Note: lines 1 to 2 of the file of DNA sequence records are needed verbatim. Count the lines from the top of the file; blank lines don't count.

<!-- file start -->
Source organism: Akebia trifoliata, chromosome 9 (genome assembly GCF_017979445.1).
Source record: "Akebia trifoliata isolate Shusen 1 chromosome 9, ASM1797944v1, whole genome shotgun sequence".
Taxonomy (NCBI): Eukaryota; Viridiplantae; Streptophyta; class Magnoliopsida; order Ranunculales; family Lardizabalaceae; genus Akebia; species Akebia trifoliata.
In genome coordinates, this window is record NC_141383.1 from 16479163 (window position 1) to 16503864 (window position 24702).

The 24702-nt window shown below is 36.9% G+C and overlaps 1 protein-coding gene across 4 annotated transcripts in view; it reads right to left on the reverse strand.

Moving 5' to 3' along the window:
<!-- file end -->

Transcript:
Source organism: Akebia trifoliata, chromosome 9 (genome assembly GCF_017979445.1).
Source record: "Akebia trifoliata isolate Shusen 1 chromosome 9, ASM1797944v1, whole genome shotgun sequence".